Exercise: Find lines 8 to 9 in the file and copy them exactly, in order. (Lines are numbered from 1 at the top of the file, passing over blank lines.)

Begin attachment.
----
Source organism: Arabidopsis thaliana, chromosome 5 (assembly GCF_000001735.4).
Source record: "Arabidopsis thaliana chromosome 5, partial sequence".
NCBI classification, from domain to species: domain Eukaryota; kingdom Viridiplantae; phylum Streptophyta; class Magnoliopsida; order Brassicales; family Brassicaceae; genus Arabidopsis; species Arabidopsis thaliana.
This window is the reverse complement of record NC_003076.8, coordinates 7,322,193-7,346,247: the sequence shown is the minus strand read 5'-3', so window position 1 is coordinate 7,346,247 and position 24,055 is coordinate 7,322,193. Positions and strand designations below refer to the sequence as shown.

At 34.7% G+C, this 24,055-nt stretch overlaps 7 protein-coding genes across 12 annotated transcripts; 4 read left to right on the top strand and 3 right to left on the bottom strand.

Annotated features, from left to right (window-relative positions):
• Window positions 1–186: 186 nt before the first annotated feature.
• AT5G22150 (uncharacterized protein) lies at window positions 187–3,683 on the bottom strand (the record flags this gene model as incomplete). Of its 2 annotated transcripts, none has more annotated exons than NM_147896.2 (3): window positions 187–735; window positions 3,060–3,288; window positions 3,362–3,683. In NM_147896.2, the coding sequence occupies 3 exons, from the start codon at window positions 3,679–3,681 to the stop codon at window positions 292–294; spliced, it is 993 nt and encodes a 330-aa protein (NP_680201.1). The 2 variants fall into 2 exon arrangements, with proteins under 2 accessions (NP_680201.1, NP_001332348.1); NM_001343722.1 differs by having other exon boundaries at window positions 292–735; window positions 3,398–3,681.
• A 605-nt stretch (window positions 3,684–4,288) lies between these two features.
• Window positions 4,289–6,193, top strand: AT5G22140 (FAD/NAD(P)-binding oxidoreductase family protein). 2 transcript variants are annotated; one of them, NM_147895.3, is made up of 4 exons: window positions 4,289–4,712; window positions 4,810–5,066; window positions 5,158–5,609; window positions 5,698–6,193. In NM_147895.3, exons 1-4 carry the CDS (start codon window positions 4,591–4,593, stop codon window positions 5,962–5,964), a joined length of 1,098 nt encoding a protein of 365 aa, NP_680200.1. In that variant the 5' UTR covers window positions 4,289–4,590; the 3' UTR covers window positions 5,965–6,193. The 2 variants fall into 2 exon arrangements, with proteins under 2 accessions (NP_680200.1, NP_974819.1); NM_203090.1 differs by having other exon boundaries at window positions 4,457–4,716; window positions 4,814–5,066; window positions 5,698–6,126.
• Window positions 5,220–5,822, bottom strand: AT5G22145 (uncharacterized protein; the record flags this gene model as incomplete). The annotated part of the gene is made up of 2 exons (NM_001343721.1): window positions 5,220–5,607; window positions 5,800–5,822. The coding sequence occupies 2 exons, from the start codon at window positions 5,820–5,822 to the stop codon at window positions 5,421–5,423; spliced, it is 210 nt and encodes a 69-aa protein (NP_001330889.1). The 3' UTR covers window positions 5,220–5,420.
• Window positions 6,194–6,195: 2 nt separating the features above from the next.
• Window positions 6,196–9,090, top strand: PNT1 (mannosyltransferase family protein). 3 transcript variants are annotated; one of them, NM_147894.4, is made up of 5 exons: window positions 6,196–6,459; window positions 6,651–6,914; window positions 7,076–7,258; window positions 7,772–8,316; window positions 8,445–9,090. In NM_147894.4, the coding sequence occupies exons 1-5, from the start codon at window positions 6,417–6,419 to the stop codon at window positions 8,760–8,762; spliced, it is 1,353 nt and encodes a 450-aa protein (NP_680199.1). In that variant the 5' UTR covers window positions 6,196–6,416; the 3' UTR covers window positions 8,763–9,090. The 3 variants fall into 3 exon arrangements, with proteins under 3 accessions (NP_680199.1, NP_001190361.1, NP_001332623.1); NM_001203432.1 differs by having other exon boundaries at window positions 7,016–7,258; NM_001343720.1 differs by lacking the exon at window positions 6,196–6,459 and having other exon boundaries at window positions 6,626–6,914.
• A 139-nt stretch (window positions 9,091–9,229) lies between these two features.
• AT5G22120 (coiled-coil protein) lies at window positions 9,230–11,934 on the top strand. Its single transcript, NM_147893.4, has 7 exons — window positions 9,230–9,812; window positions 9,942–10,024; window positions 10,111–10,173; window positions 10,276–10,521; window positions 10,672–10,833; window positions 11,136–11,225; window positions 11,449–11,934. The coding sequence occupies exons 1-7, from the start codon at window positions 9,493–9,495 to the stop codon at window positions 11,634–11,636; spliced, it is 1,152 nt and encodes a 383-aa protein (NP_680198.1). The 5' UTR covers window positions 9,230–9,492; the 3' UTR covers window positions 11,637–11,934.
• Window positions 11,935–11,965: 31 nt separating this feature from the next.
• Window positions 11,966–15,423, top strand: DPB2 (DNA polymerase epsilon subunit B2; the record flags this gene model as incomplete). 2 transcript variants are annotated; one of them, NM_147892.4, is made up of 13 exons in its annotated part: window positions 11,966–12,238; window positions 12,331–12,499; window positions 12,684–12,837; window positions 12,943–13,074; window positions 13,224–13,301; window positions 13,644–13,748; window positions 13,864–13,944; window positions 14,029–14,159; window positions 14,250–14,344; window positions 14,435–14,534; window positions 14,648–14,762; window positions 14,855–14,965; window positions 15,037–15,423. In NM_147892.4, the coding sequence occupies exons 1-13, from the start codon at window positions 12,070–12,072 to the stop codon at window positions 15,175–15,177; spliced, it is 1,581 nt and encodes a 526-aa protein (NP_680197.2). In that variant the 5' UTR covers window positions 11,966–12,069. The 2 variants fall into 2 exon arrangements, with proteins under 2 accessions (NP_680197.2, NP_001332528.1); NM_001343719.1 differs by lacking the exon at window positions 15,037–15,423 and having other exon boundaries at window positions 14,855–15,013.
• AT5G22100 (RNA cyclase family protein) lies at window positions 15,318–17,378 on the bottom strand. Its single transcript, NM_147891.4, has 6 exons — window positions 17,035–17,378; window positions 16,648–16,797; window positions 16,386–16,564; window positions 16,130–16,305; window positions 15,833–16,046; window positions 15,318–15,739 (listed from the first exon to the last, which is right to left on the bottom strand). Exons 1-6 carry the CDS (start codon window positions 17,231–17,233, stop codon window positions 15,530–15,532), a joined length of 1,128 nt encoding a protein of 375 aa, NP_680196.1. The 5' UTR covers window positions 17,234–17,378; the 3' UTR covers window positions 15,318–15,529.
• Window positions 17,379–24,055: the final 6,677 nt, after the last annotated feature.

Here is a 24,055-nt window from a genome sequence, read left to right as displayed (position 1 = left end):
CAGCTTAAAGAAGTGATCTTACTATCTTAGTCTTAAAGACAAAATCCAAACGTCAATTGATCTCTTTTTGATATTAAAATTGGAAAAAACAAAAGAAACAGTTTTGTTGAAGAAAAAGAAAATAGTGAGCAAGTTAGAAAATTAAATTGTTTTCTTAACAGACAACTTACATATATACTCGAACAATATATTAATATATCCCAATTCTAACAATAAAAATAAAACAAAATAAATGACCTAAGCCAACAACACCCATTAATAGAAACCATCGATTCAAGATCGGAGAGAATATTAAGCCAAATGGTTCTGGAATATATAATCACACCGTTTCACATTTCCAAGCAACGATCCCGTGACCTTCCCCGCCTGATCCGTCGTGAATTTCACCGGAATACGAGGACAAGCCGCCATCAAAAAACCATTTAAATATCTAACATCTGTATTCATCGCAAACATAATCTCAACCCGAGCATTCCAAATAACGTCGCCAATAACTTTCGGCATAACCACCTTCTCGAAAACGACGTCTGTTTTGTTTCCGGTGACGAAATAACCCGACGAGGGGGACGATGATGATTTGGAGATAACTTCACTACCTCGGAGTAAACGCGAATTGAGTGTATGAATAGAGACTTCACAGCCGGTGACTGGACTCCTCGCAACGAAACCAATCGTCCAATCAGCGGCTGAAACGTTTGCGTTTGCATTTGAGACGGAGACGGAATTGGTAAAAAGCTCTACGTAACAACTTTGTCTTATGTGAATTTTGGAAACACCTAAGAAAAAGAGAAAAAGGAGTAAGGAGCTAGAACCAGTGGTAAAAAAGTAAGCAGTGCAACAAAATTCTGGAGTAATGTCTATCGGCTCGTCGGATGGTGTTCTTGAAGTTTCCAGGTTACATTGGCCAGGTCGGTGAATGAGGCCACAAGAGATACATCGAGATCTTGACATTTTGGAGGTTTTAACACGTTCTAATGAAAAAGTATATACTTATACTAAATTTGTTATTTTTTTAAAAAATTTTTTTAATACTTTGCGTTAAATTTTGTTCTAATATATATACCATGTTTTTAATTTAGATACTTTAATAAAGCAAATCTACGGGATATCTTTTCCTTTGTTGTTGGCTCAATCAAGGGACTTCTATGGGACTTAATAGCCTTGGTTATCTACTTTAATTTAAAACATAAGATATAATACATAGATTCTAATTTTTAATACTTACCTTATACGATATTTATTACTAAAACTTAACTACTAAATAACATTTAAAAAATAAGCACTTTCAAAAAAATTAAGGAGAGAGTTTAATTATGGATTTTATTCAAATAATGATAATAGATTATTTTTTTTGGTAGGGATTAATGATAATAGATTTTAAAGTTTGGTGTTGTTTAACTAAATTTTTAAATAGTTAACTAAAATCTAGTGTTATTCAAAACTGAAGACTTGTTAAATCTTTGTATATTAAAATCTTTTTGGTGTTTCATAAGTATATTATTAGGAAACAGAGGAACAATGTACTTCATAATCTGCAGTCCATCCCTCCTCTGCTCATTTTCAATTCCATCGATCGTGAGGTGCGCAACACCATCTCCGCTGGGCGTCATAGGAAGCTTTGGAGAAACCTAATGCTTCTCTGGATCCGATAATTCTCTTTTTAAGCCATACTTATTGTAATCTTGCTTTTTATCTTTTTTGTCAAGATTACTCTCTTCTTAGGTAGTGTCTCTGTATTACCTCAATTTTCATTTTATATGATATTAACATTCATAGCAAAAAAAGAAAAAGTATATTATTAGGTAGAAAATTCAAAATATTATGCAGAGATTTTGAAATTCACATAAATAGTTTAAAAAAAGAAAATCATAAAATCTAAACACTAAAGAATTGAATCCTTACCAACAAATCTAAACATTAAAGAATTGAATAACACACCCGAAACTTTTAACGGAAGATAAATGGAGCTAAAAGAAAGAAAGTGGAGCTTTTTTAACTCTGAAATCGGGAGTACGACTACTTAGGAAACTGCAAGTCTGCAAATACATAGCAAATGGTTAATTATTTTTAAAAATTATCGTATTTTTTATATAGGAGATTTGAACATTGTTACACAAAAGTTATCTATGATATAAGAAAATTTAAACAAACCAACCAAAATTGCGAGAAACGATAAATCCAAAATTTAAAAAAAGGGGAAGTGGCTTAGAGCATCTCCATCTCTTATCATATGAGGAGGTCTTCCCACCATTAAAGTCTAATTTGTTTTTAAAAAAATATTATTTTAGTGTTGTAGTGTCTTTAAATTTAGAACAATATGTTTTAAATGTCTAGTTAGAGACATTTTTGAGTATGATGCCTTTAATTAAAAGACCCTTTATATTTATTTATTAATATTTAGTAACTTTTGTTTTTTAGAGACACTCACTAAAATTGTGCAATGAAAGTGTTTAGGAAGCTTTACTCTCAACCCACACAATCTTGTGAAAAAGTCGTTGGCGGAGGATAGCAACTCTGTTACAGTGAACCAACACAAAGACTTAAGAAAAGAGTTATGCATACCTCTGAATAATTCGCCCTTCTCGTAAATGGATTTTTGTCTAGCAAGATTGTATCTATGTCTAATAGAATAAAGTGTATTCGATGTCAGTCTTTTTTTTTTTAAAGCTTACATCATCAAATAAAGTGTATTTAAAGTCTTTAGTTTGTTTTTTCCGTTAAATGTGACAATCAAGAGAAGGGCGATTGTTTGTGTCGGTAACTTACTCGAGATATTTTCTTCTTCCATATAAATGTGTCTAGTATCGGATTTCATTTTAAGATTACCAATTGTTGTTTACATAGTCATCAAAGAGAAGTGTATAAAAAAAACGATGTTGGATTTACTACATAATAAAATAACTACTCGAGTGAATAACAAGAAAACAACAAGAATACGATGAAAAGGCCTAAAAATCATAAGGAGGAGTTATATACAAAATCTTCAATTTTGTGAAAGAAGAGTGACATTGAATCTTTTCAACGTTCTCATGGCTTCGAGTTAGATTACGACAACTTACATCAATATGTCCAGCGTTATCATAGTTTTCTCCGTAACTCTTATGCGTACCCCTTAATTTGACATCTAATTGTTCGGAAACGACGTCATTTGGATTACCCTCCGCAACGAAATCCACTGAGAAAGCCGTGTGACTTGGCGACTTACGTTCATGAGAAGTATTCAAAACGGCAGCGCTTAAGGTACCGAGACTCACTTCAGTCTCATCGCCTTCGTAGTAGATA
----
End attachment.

• AT5G22150 (uncharacterized protein) lies at window positions 187–3,683 on the bottom strand (the record flags this gene model as incomplete). Of its 2 annotated transcripts, none has more annotated exons than NM_147896.2 (3): window positions 187–735; window positions 3,060–3,288; window positions 3,362–3,683. In NM_147896.2, the coding sequence occupies 3 exons, from the start codon at window positions 3,679–3,681 to the stop codon at window positions 292–294; spliced, it is 993 nt and encodes a 330-aa protein (NP_680201.1). The 2 variants fall into 2 exon arrangements, with proteins under 2 accessions (NP_680201.1, NP_001332348.1); NM_001343722.1 differs by having other exon boundaries at window positions 292–735; window positions 3,398–3,681.
• A 605-nt stretch (window positions 3,684–4,288) lies between these two features.